Two bumbling police officers, Detective Noodles (Tim Rossovich) and Detective Drooler (Peter Jason) are actively trying to nab the two dealers, but are only able to get samples of the weed they are selling. Sgt Stedanko (Stacy Keach reprising his role from Up in Smoke) is now a stoner himself, and smokes some of the weed. It has a bizarre side effect of turning him gradually into a lizard.
The source of this hybrid weed is Weird Jimmy ( Jimmy Fame), a friend from whom they steal the pot. He has a lab underground, which has been disguised as a swimming pool above ground, to avoid detection. The pair have apparently been making a mint off the weed they steal, because they are now rich.
Cheech and Chong go to a Chinese restaurant where they meet all sorts of weirdos, including a very early appearance of Paul Ruebens (of Peewee Herman fame), playing an escapee from a nut ward. Chong ends up giving the nut all the money.
Cheech meanwhile tries to make out with a former girlfriend, who has a huge muscular husband who has just broken out of jail. Chaos ensues when he shows up to the apartment, with Cheech hanging out the window, seven stories up, naked. Chong rescues Cheech and they go after the money, breaking into the nut ward where the nut is back in now.
But they are mistaken for fellow inmates. Dr. Timothy Leary shows up to free Cheech, but the "key" he gives him is a pill, probably LSD. Cheech goes on a weird trip, but in the end both are freed with apologies from the real doctor and warden of the nuthouse.
This one is by far the most bizarre of C &C's output. Just the scenes where Stedanko is gradually turning into a lizard will give you the willies. Cheech & Chong made three more movies together, and were also involved in several other side projects. One you really should check out is Yellowbeard, which was Monty Python alum Graham Chapman's last theatrical movie before his untimely passing.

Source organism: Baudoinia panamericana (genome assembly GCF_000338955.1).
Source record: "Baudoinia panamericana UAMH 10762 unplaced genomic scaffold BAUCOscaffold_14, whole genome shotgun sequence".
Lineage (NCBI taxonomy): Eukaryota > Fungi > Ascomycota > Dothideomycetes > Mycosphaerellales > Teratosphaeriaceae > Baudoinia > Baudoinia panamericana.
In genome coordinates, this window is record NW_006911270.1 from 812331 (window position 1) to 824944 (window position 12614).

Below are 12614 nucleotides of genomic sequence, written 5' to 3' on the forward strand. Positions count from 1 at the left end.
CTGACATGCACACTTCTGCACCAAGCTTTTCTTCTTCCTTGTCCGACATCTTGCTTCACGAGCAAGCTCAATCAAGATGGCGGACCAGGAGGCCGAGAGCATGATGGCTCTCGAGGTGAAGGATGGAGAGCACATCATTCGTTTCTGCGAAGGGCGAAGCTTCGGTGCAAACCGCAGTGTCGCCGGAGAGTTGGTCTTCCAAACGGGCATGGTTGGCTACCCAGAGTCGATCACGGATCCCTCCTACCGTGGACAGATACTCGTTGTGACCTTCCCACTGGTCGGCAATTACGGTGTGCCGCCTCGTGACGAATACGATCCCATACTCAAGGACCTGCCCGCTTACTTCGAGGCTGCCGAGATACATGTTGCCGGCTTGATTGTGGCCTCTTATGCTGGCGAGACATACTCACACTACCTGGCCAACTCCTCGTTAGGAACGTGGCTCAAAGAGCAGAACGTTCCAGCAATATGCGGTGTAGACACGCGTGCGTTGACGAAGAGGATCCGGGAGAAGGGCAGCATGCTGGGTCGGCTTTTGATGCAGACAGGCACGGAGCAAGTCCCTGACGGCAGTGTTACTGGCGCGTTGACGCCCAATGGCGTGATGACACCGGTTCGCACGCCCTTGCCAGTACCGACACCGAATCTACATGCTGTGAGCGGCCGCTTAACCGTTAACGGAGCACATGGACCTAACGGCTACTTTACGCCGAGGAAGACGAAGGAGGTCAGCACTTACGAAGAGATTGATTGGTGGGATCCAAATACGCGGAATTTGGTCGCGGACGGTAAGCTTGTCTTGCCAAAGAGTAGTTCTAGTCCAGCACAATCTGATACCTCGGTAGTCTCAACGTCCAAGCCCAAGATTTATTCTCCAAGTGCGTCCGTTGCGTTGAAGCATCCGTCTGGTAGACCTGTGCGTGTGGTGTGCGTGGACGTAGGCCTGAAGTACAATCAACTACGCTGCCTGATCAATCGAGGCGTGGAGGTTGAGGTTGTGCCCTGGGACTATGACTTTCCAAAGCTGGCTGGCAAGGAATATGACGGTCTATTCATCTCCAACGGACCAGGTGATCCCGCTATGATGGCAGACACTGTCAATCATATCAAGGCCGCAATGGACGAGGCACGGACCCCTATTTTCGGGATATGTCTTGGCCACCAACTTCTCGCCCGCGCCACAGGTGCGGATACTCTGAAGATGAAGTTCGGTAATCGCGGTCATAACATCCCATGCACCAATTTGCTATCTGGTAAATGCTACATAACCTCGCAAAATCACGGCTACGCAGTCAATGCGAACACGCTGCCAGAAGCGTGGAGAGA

Well, that's the view from the back seat this time, kiddies. Be sure to buckle up and drive safely. And save the weed until you get home...
Saturday, November 28, 2015
Well kiddies, I'm having fun in these blogathons, so I decided to get my feet wet and do a blogathon of my own. Well not entirely on my own. The ladies at Silver Scenes have graciously stepped in to co-host and help me do some of the more complicated aspects of the event.
Announcing The Oscars® Snubs Blogathon! (Feb 26-28, 2016)
It happens every year. Until recently 5 nominees vied for such varied categories as Best Picture, Best Actor, Best Actress and Best Director, among others. We as fans are not part of the process of choosing, and sometimes we think our choice was better. This is a chance to make your case heard.